With the emergence of rapidly expanding access to sexually explicit materials, research concerning pornography prevalence, pornography content, pornography users, and pornography effects has increased steadily among scientists and clinicians. Findings in this research area are often inconsistent and controversial.
The current discussion aims to assist scientists and clinicians to "read pornography-that is, pornography research-" from an appropriately rigorous scientific perspective, so that we may approach work in this area with a clearer understanding of the often contested evidence base and a clearer understanding of what science can, and cannot, tell us, at present, about pornography prevalence, content, users, and effects.
Discussion focuses on the critical implications, for scientific validity and clinical application, of variations in research design, participant sampling, conceptual and operational definitions of "pornography" and "use," measurement of sexually violent content, and measurement of pornography use effects.
Failure to acknowledge the implications of research design limitations and heterogeneity of conceptual and operational definitions of pornography have resulted in an inconsistent and contested evidence base in this area.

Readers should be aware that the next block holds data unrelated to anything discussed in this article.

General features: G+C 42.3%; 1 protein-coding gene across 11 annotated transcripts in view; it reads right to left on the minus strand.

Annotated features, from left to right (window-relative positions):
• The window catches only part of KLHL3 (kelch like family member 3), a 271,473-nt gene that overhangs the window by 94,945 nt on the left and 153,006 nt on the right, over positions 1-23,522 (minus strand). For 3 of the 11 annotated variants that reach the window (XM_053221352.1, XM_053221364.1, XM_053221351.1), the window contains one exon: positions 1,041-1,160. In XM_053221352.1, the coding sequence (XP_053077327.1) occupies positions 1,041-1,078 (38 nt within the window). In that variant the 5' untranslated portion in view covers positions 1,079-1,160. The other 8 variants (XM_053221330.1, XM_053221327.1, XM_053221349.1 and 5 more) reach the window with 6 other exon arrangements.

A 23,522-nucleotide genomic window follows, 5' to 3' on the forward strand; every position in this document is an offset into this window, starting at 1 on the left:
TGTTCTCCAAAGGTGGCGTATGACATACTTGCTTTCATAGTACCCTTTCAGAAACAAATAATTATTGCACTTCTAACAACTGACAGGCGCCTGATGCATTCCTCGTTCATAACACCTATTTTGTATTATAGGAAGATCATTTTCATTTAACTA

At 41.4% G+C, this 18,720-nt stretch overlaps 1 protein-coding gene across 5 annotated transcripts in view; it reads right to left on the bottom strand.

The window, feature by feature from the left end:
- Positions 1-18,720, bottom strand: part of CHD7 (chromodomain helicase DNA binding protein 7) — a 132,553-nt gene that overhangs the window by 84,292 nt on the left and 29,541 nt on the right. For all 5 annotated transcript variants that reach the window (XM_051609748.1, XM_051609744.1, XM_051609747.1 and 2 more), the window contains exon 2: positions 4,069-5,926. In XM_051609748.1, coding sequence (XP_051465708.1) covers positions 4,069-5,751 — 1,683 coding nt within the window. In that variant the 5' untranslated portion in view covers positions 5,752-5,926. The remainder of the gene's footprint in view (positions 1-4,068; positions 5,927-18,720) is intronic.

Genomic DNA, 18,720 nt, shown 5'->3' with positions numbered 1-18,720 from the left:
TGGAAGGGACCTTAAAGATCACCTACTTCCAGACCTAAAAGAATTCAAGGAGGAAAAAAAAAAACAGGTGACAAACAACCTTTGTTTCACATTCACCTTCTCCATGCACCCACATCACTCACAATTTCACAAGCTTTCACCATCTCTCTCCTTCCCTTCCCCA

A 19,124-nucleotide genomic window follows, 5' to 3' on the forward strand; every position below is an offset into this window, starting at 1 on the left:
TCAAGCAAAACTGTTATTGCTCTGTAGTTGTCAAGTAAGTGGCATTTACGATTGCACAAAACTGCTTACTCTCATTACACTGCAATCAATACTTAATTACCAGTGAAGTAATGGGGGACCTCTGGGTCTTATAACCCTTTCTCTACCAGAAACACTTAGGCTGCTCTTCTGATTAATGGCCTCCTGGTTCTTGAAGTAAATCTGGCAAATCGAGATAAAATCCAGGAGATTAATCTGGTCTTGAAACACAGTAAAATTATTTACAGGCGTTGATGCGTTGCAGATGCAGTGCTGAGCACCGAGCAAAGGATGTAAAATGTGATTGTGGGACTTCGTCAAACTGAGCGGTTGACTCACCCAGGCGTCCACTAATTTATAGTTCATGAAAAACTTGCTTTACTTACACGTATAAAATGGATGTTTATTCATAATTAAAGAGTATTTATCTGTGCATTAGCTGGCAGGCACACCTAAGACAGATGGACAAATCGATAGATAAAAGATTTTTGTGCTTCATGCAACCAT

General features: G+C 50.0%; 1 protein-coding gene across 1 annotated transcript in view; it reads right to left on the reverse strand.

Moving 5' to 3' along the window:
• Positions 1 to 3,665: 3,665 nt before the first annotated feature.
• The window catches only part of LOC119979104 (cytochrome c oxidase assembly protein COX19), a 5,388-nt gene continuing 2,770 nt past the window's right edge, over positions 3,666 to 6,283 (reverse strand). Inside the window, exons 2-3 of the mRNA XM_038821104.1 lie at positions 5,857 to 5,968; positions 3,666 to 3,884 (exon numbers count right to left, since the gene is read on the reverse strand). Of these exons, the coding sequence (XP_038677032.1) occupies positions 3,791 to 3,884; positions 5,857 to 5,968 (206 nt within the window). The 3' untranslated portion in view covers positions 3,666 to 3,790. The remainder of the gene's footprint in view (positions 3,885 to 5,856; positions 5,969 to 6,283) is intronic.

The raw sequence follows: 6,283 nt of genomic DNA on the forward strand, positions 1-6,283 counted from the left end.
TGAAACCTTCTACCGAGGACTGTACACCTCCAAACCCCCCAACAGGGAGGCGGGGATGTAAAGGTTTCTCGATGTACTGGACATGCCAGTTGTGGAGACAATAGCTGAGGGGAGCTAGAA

Clinicians must rigorously evaluate the published literature concerning pornography, according to classical principles of scientific research, before clinical application of diverse and inconsistent research claims.
Strength & limitations:
This analysis brings to bear classic scientific considerations in attempting to strengthen critical reading and research contributions in the area of pornography prevalence, content, users, correlates, and effects. Many of the assertions and suggestions contained in this discussion await empirical verification.
Rigorous application of basic scientific research principles should guide the evaluation and conduct of research concerning pornography prevalence, content, users, covariates, and effects. Fisher WA, Kohut T. Reading Pornography: Methodological Considerations in Evaluating Pornography Research. J Sex Med 2019;XX:XXX-XXX.